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I have two nginx proxies setup on my machine, one to unwrapp SSL and the other to do application-specific proxying (only the second one is version controlled). When I only had one proxy I was able to make successful websocket connections, but after moving to two all websocket upgrade requests are responded to with a 502 Bad Gateway error. I can confirm that normal http/https requests are working with my double proxy setup. Here's my current config.

Proxy 1

server {

        # SSL configuration
        #
        # listen 443 ssl default_server;
        # listen [::]:443 ssl default_server;
        #
        # Note: You should disable gzip for SSL traffic.
        # See: https://bugs.debian.org/773332
        #
        # Read up on ssl_ciphers to ensure a secure configuration.
        # See: https://bugs.debian.org/765782
        #
        # Self signed certs generated by the ssl-cert package
        # Don't use them in a production server!
        #
        # include snippets/snakeoil.conf;

        server_name staging.ambitx.io;

        location / {
                proxy_pass http://127.0.0.1:81;
                include proxy_params;
        }

    listen [::]:443 ssl ipv6only=on; # managed by Certbot
    listen 443 ssl; # managed by Certbot
    ssl_certificate /etc/letsencrypt/live/staging.ambitx.io/fullchain.pem; # managed by Certbot
    ssl_certificate_key /etc/letsencrypt/live/staging.ambitx.io/privkey.pem; # managed by Certbot
    include /etc/letsencrypt/options-ssl-nginx.conf; # managed by Certbot
    ssl_dhparam /etc/letsencrypt/ssl-dhparams.pem; # managed by Certbot

}
server {
    if ($host = staging.ambitx.io) {
        return 301 https://$host$request_uri;
    } # managed by Certbot

        listen 80 default_server;
        listen [::]:80 default_server;

        server_name staging.ambitx.io;
    return 404; # managed by Certbot

}

proxy_params

proxy_set_header Host $http_host;
proxy_set_header X-Real-IP $remote_addr;
proxy_set_header X-Forwarded-For $proxy_add_x_forwarded_for;
proxy_set_header X-Forwarded-Proto $scheme;

Proxy 2

(running on docker with port 81 on the host machine bound to port 80 on the container)

resolver 127.0.0.11 ipv6=off;

server {
  listen       80;
  listen  [::]:80;

  location / {
    root /var/www/staticfiles;
    index  index.html index.htm;
    try_files $uri /index.html =404;
  }
  
  location /ws {
    access_log off;

    proxy_pass       http://wsserver;

    proxy_http_version 1.1;
    proxy_set_header Upgrade $http_upgrade;
    proxy_set_header Connection "upgrade";
  }

  location /api {
    proxy_pass http://apiserver;
  }
}

I originally had the statements below in the location /ws block of Proxy 2's config...

proxy_set_header X-Real-IP $remote_addr;
proxy_set_header Host $host;
proxy_set_header X-Forwarded-For $proxy_add_x_forwarded_for;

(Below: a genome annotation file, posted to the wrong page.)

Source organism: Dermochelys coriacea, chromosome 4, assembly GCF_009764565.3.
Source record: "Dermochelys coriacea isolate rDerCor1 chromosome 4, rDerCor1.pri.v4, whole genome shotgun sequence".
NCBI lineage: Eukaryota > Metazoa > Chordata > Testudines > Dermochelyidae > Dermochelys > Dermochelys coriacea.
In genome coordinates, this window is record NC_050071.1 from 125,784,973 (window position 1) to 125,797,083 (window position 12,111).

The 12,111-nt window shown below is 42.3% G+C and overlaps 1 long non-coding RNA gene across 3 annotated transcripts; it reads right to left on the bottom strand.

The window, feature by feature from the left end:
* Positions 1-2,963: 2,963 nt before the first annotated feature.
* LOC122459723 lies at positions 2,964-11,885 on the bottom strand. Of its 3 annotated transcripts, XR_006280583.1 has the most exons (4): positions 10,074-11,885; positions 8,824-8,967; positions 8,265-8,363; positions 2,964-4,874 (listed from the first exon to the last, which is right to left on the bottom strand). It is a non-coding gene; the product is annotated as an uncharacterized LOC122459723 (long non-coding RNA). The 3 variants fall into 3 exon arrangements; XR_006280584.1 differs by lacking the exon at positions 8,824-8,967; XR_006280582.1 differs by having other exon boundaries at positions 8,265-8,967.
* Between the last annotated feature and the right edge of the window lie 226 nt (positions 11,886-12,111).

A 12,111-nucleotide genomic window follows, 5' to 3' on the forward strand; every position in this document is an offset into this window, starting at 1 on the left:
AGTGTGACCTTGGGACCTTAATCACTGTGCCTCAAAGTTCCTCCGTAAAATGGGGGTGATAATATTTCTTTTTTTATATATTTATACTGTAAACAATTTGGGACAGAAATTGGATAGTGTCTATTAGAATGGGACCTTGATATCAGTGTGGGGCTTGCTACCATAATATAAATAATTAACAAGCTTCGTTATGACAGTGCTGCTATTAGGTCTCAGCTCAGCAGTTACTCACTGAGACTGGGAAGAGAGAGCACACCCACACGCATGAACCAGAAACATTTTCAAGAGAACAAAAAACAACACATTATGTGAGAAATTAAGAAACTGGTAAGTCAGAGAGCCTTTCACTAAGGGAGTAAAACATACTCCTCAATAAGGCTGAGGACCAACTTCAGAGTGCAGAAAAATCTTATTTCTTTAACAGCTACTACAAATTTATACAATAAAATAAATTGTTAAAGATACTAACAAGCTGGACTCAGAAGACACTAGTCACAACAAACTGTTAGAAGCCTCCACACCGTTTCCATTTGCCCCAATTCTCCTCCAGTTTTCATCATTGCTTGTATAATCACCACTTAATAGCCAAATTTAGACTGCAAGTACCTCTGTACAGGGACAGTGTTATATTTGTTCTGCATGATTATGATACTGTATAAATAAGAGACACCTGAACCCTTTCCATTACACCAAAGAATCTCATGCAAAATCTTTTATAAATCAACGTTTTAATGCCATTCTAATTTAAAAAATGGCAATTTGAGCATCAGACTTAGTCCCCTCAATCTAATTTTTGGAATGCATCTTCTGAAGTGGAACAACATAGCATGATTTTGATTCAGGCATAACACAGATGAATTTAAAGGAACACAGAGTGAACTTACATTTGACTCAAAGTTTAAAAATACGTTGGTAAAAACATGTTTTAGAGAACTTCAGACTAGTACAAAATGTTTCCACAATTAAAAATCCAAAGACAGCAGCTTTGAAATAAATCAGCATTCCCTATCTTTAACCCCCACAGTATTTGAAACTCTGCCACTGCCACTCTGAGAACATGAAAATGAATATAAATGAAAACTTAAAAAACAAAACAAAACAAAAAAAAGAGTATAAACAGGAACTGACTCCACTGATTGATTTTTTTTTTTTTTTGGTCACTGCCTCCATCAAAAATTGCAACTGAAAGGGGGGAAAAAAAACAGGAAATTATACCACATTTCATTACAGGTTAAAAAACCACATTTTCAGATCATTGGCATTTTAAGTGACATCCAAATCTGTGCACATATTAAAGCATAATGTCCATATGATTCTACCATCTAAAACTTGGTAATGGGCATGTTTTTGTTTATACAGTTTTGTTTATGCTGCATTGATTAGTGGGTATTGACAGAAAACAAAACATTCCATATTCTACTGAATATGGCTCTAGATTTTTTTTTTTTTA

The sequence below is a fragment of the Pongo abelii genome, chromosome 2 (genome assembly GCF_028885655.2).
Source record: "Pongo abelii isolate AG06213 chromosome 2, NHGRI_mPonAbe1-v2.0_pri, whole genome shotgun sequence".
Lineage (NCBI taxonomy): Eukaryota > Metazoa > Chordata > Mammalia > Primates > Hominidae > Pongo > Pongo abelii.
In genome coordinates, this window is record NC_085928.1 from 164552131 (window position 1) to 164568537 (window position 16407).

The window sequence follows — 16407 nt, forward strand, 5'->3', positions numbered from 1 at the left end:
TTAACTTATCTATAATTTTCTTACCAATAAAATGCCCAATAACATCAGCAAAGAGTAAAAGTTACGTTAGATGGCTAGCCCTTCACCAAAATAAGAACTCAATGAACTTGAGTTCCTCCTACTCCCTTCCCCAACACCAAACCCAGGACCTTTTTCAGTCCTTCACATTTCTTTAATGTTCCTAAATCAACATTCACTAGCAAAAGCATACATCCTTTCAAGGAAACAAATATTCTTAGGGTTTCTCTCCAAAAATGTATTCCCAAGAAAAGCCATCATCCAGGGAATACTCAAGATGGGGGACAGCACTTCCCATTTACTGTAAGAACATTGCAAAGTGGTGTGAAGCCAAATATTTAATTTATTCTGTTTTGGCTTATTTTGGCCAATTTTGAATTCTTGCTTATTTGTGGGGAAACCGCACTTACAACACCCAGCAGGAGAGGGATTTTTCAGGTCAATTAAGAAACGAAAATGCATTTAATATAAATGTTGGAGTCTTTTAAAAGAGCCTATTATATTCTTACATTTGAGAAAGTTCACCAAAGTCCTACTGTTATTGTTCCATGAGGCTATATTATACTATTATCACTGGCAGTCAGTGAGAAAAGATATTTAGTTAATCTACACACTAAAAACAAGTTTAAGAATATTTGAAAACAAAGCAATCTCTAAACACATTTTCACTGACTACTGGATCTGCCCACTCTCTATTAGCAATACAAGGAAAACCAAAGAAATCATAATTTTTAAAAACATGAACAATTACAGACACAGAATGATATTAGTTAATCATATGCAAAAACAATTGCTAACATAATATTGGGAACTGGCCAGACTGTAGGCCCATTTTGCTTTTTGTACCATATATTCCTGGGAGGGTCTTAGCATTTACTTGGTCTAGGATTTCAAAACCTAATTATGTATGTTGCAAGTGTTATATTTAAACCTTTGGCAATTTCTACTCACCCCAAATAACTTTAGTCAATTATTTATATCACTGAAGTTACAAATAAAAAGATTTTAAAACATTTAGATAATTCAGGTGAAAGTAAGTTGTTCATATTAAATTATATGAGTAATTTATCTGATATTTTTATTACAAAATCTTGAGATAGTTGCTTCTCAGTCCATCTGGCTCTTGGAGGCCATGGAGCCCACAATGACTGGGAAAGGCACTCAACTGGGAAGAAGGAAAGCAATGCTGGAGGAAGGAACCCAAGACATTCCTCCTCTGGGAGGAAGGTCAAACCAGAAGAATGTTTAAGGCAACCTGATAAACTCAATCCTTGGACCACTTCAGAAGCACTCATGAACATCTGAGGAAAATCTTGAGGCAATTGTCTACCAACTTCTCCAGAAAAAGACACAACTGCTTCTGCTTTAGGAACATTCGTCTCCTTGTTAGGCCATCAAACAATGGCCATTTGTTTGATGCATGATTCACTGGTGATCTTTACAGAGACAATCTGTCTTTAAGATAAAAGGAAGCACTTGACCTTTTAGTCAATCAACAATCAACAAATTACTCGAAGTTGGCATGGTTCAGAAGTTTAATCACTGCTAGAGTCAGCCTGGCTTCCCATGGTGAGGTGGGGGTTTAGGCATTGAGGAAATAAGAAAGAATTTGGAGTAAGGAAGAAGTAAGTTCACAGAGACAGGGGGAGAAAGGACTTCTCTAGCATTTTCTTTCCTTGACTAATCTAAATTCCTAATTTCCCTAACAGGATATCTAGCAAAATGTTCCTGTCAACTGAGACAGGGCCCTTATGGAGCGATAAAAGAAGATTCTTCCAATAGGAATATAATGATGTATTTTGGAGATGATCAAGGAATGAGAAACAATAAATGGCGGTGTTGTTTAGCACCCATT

but I removed them because they would be overwriting the headers set by Proxy 1.

Any ideas? Please let me know if you need more information.

1 Answer 1

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Of course you should not drop the WebSocket proxying support from any of your intermediate proxy servers. WebSocket proxying is a very special task, to allow protocol switching and keep WebSocket connection established and alive you should return its support to your first nginx proxy as well:

...
location / {
    proxy_pass http://127.0.0.1:81;
    include proxy_params;
}
location /ws {
    proxy_pass http://127.0.0.1:81;
    include proxy_params;
    proxy_http_version 1.1;
    proxy_set_header Upgrade $http_upgrade;
    proxy_set_header Connection "upgrade";
}
...

Removing all the three proxy_set_header directives from your second nginx proxy was also a bad idea. While X-Real-IP and X-Forwarded-For headers will be passed to your WebSocket app exactly as being set by your first proxy, the Host header is a special one. Unless being set explicitly, it will be passed equal to the upstream name used in the proxy_pass directive, i.e. Host: wsserver. As you can read from the proxy_set_header directive documentation:

By default, only two fields are redefined:

proxy_set_header Host $proxy_host;
proxy_set_header Connection close;

(the second one will surely break any attempt to establish a WebSocket connection as well). So to keep the original Host header from the client request (usually a good idea, you can read more about this header here), return the

proxy_pass Host $http_host;

line to both location / { ... } and location /ws { ... } of your second nginx proxy configuration.

2
  • This worked for me, thanks. For the purpose of keeping proxy 1 agnostic of proxy 2 (since proxy 1 isn't currently version controlled), I decided to use the "more sophisticated example" (the second one) listed on this website: nginx.org/en/docs/http/websocket.html instead and just add it to the location / { ... } block in proxy 1. That way if I change the websocket url but forget about proxy 1 it won't break. The only downside to this that I can think of is that it won't be able to handle http/2.0, but my server wasn't setup to handle it anyways. Jun 2 at 23:41
  • That's sound reasonable, I prefer those way of proxying WebSocket too. About HTTP/2, you may found this thread quite interesting. Jun 3 at 11:18

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